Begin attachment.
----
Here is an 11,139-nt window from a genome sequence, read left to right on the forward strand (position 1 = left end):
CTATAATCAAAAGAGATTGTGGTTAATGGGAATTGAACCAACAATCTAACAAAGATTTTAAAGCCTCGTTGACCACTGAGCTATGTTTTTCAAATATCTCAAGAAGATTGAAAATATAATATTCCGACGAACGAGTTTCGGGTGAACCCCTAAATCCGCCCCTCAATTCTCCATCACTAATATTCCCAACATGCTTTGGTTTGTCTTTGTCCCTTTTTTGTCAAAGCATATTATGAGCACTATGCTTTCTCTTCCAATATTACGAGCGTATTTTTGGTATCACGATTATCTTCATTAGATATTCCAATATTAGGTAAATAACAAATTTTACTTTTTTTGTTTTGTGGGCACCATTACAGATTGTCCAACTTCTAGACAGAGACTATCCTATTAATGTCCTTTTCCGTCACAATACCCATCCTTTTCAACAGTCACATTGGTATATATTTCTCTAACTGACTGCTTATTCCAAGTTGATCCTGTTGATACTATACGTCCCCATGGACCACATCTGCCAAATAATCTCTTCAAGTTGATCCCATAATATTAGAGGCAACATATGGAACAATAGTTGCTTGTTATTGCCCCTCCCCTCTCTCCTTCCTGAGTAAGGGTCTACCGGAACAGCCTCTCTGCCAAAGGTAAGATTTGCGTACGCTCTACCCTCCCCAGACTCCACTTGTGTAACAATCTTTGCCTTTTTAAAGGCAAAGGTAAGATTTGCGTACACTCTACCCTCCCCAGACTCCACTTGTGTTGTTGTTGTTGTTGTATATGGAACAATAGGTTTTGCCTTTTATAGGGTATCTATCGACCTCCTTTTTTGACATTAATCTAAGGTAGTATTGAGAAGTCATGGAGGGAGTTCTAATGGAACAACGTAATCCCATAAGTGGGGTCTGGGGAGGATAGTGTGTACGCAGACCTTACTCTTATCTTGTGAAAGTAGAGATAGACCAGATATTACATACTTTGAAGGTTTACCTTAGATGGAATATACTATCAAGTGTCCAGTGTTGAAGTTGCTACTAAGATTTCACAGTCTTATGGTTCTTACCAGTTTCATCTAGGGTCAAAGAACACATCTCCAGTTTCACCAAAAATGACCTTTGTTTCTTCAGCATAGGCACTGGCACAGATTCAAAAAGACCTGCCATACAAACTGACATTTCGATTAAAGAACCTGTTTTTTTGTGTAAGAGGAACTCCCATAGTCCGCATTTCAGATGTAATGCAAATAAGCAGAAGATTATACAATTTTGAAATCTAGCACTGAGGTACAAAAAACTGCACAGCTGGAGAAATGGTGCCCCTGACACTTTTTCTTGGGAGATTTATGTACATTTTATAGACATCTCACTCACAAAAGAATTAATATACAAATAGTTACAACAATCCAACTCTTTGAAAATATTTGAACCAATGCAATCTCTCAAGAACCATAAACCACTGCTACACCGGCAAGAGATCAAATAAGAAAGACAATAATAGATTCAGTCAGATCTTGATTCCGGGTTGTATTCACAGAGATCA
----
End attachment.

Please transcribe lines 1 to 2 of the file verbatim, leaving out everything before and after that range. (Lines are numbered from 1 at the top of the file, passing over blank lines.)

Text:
Here is an 11,139-nt window from a genome sequence, read left to right on the forward strand (position 1 = left end):
CTATAATCAAAAGAGATTGTGGTTAATGGGAATTGAACCAACAATCTAACAAAGATTTTAAAGCCTCGTTGACCACTGAGCTATGTTTTTCAAATATCTCAAGAAGATTGAAAATATAATATTCCGACGAACGAGTTTCGGGTGAACCCCTAAATCCGCCCCTCAATTCTCCATCACTAATATTCCCAACATGCTTTGGTTTGTCTTTGTCCCTTTTTTGTCAAAGCATATTATGAGCACTATGCTTTCTCTTCCAATATTACGAGCGTATTTTTGGTATCACGATTATCTTCATTAGATATTCCAATATTAGGTAAATAACAAATTTTACTTTTTTTGTTTTGTGGGCACCATTACAGATTGTCCAACTTCTAGACAGAGACTATCCTATTAATGTCCTTTTCCGTCACAATACCCATCCTTTTCAACAGTCACATTGGTATATATTTCTCTAACTGACTGCTTATTCCAAGTTGATCCTGTTGATACTATACGTCCCCATGGACCACATCTGCCAAATAATCTCTTCAAGTTGATCCCATAATATTAGAGGCAACATATGGAACAATAGTTGCTTGTTATTGCCCCTCCCCTCTCTCCTTCCTGAGTAAGGGTCTACCGGAACAGCCTCTCTGCCAAAGGTAAGATTTGCGTACGCTCTACCCTCCCCAGACTCCACTTGTGTAACAATCTTTGCCTTTTTAAAGGCAAAGGTAAGATTTGCGTACACTCTACCCTCCCCAGACTCCACTTGTGTTGTTGTTGTTGTTGTATATGGAACAATAGGTTTTGCCTTTTATAGGGTATCTATCGACCTCCTTTTTTGACATTAATCTAAGGTAGTATTGAGAAGTCATGGAGGGAGTTCTAATGGAACAACGTAATCCCATAAGTGGGGTCTGGGGAGGATAGTGTGTACGCAGACCTTACTCTTATCTTGTGAAAGTAGAGATAGACCAGATATTACATACTTTGAAGGTTTACCTTAGATGGAATATACTATCAAGTGTCCAGTGTTGAAGTTGCTACTAAGATTTCACAGTCTTATGGTTCTTACCAGTTTCATCTAGGGTCAAAGAACACATCTCCAGTTTCACCAAAAATGACCTTTGTTTCTTCAGCATAGGCACTGGCACAGATTCAAAAAGACCTGCCATACAAACTGACATTTCGATTAAAGAACCTGTTTTTTTGTGTAAGAGGAACTCCCATAGTCCGCATTTCAGATGTAATGCAAATAAGCAGAAGATTATACAATTTTGAAATCTAGCACTGAGGTACAAAAAACTGCACAGCTGGAGAAATGGTGCCCCTGACACTTTTTCTTGGGAGATTTATGTACATTTTATAGACATCTCACTCACAAAAGAATTAATATACAAATAGTTACAACAATCCAACTCTTTGAAAATATTTGAACCAATGCAATCTCTCAAGAACCATAAACCACTGCTACACCGGCAAGAGATCAAATAAGAAAGACAATAATAGATTCAGTCAGATCTTGATTCCGGGTTGTATTCACAGAGATCA